One of the most common birds at this time of year is the small Palm Warbler. Warblers can be confusing to identify if you are a beginning birder, but there’s a trick to identifying the Palm Warbler. Look for him to bob his tail up and down a lot.
We saw a record number of Marsh Wrens, tiny birds who like to hide deep in the reeds of the marsh. Our group alone exceeded last year’s count for the entire circle. They were all over the Outfall Wetlands!
A Sharp-shinned Hawk flew over the marsh, startling the birds underneath him. He took to the air and circled over my head, amusing the people who watched me try to hold my Beast lens almost directly over my head. He gave me a break, though, and circled back at a nicer angle. You can tell he’s a Sharp-shinned Hawk instead of the very similar Cooper’s Hawk by the bend in his wings when you see him in flight.
I was happy to find several small groups of Hooded Mergansers, or “Hoodies” as they are affectionately called. These are diving ducks who look like they have such fun as they dive deep and emerge dripping with water. They are one of my favorite winter visitors. Look at those beautiful crested heads!
After a picnic lunch in the shade of a big tree, we compared totals with the other members of our survey group. Our group total was over 100 species at lunchtime! We looked through the checklist to see which birds we had missed in the morning, then spent the afternoon looking for those birds in particular. We also scanned each group of ducks and gulls – you never know when a nice Northern Pintail or a Franklin’s Gull will show up!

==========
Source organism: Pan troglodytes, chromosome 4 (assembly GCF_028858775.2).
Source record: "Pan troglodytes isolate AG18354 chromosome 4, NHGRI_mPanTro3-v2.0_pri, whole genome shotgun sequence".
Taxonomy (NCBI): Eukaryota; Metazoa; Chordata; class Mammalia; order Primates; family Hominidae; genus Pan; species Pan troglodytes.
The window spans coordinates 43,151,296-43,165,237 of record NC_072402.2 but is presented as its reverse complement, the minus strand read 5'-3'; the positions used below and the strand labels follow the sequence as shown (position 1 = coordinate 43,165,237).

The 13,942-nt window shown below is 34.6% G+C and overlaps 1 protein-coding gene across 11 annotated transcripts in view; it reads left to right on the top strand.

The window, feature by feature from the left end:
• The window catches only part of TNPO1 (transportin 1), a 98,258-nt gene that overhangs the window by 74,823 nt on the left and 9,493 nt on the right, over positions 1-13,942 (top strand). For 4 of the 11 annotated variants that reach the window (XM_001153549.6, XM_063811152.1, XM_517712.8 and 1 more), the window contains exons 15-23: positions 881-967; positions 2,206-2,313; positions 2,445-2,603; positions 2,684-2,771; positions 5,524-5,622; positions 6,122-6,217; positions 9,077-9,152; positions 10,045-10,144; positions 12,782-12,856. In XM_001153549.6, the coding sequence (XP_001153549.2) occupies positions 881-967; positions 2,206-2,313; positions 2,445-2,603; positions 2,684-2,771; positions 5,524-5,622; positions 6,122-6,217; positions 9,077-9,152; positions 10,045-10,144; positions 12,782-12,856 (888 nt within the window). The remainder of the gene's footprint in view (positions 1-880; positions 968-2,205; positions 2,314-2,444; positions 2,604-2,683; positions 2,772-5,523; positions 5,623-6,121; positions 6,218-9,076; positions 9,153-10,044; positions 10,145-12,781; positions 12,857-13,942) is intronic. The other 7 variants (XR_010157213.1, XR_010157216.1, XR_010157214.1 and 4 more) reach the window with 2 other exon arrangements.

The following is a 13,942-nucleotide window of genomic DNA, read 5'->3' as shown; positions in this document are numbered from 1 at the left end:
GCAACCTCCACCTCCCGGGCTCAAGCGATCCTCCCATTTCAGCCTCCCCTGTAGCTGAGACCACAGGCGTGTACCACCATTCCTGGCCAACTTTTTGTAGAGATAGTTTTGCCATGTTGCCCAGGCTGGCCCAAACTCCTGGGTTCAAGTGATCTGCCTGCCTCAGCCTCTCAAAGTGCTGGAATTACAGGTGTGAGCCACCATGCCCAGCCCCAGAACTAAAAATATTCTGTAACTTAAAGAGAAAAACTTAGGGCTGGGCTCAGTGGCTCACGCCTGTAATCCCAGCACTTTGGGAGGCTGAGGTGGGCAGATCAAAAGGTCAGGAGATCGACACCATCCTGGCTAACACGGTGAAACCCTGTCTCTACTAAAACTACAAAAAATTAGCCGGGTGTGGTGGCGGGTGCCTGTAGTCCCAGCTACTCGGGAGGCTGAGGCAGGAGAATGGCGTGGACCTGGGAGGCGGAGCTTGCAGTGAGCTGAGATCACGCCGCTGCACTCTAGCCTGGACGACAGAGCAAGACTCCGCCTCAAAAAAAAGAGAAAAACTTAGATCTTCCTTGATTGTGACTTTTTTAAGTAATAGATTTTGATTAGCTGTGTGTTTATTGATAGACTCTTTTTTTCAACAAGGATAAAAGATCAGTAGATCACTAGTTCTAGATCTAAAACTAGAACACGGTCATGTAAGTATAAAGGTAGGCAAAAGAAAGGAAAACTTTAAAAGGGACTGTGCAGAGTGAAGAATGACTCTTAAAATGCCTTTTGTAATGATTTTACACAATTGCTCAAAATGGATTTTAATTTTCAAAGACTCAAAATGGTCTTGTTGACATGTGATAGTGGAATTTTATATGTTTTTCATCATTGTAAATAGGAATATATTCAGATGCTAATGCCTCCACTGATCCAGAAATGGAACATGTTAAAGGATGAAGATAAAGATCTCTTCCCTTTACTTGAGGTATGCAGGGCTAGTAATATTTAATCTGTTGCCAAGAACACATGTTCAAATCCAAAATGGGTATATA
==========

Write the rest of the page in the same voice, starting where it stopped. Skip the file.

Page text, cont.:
Of course, when we found some pintails, they were very far away. Their chocolate-brown heads and distinctive pin-shaped tails make the males easy to recognize. Next year they need to come closer to the camera!
Cole spotted four Fulvous Whistling-ducks sitting out in the marsh. Their cousins, the Black-bellied Whistling Ducks, are very common around Lake Hancock. The Fulvous whistlers are fairly rare and very hard to find. They like to hide in the grasses, so your best bet to finding them is to spot them in flight. I tried to get closer to get a better shot, only to scare them away. :(
We drove back toward the pump house, only to find the road covered by a couple hundred American White Pelicans. The huge flocks we’d been seeing all morning had converged, and several thousand birds were feeding in one pond near the road. I immediately hopped out of the car and tried to photograph the sheer numbers of birds we were seeing. It was so amazing! When they fly over your head, you hear this great “swoosh” of their wings. (If you feel the need to look up in awe, keep your mouth closed!) I had trouble doing justice to the scene with my camera. Finally I pulled out my iPhone and did some videos. So many birds!!!
A return trip to the pump house yielded a Purple Gallinule, hundreds more cormorants, and a few little Green Herons. They sounds so irritated when they call to each other in flight!